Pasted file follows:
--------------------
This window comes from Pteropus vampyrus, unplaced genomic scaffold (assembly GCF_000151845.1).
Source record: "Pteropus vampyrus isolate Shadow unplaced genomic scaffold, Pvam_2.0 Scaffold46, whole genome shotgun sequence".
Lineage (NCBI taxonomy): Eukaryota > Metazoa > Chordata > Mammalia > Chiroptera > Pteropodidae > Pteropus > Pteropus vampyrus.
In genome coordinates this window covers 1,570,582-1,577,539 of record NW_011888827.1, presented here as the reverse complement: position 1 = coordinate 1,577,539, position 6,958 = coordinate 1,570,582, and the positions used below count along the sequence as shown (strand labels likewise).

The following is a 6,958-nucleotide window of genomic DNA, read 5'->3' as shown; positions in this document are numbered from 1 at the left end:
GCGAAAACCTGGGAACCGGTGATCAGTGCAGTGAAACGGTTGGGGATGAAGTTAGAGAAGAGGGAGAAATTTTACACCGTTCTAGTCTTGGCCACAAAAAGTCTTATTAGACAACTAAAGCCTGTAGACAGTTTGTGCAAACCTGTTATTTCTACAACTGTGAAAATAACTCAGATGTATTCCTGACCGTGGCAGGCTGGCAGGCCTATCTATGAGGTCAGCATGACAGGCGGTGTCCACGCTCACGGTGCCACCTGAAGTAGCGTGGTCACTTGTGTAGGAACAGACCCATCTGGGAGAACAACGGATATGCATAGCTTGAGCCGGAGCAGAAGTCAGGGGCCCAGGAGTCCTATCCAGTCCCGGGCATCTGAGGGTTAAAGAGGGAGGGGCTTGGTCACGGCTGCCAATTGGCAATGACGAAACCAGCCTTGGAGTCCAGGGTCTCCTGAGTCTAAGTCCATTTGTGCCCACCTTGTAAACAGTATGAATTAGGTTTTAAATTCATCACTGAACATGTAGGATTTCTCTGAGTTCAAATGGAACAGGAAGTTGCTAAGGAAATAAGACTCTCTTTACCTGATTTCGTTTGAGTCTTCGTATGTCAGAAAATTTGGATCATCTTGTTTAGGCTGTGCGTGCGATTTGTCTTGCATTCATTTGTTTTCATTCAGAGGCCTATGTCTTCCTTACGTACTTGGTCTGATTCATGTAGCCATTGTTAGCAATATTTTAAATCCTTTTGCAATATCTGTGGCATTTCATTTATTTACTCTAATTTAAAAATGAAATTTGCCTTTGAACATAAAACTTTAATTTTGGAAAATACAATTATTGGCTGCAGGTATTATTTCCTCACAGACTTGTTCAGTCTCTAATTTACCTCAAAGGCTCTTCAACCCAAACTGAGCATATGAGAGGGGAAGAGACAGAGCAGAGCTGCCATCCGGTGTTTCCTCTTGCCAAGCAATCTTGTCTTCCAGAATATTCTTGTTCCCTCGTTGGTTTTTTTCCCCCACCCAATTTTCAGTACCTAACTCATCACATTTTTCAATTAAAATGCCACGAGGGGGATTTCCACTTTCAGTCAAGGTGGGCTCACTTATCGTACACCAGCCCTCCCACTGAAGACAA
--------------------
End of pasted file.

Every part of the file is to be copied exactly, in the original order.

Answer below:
This window comes from Pteropus vampyrus, unplaced genomic scaffold (assembly GCF_000151845.1).
Source record: "Pteropus vampyrus isolate Shadow unplaced genomic scaffold, Pvam_2.0 Scaffold46, whole genome shotgun sequence".
Lineage (NCBI taxonomy): Eukaryota > Metazoa > Chordata > Mammalia > Chiroptera > Pteropodidae > Pteropus > Pteropus vampyrus.
In genome coordinates this window covers 1,570,582-1,577,539 of record NW_011888827.1, presented here as the reverse complement: position 1 = coordinate 1,577,539, position 6,958 = coordinate 1,570,582, and the positions used below count along the sequence as shown (strand labels likewise).

The following is a 6,958-nucleotide window of genomic DNA, read 5'->3' as shown; positions in this document are numbered from 1 at the left end:
GCGAAAACCTGGGAACCGGTGATCAGTGCAGTGAAACGGTTGGGGATGAAGTTAGAGAAGAGGGAGAAATTTTACACCGTTCTAGTCTTGGCCACAAAAAGTCTTATTAGACAACTAAAGCCTGTAGACAGTTTGTGCAAACCTGTTATTTCTACAACTGTGAAAATAACTCAGATGTATTCCTGACCGTGGCAGGCTGGCAGGCCTATCTATGAGGTCAGCATGACAGGCGGTGTCCACGCTCACGGTGCCACCTGAAGTAGCGTGGTCACTTGTGTAGGAACAGACCCATCTGGGAGAACAACGGATATGCATAGCTTGAGCCGGAGCAGAAGTCAGGGGCCCAGGAGTCCTATCCAGTCCCGGGCATCTGAGGGTTAAAGAGGGAGGGGCTTGGTCACGGCTGCCAATTGGCAATGACGAAACCAGCCTTGGAGTCCAGGGTCTCCTGAGTCTAAGTCCATTTGTGCCCACCTTGTAAACAGTATGAATTAGGTTTTAAATTCATCACTGAACATGTAGGATTTCTCTGAGTTCAAATGGAACAGGAAGTTGCTAAGGAAATAAGACTCTCTTTACCTGATTTCGTTTGAGTCTTCGTATGTCAGAAAATTTGGATCATCTTGTTTAGGCTGTGCGTGCGATTTGTCTTGCATTCATTTGTTTTCATTCAGAGGCCTATGTCTTCCTTACGTACTTGGTCTGATTCATGTAGCCATTGTTAGCAATATTTTAAATCCTTTTGCAATATCTGTGGCATTTCATTTATTTACTCTAATTTAAAAATGAAATTTGCCTTTGAACATAAAACTTTAATTTTGGAAAATACAATTATTGGCTGCAGGTATTATTTCCTCACAGACTTGTTCAGTCTCTAATTTACCTCAAAGGCTCTTCAACCCAAACTGAGCATATGAGAGGGGAAGAGACAGAGCAGAGCTGCCATCCGGTGTTTCCTCTTGCCAAGCAATCTTGTCTTCCAGAATATTCTTGTTCCCTCGTTGGTTTTTTTCCCCCACCCAATTTTCAGTACCTAACTCATCACATTTTTCAATTAAAATGCCACGAGGGGGATTTCCACTTTCAGTCAAGGTGGGCTCACTTATCGTACACCAGCCCTCCCACTGAAGACAA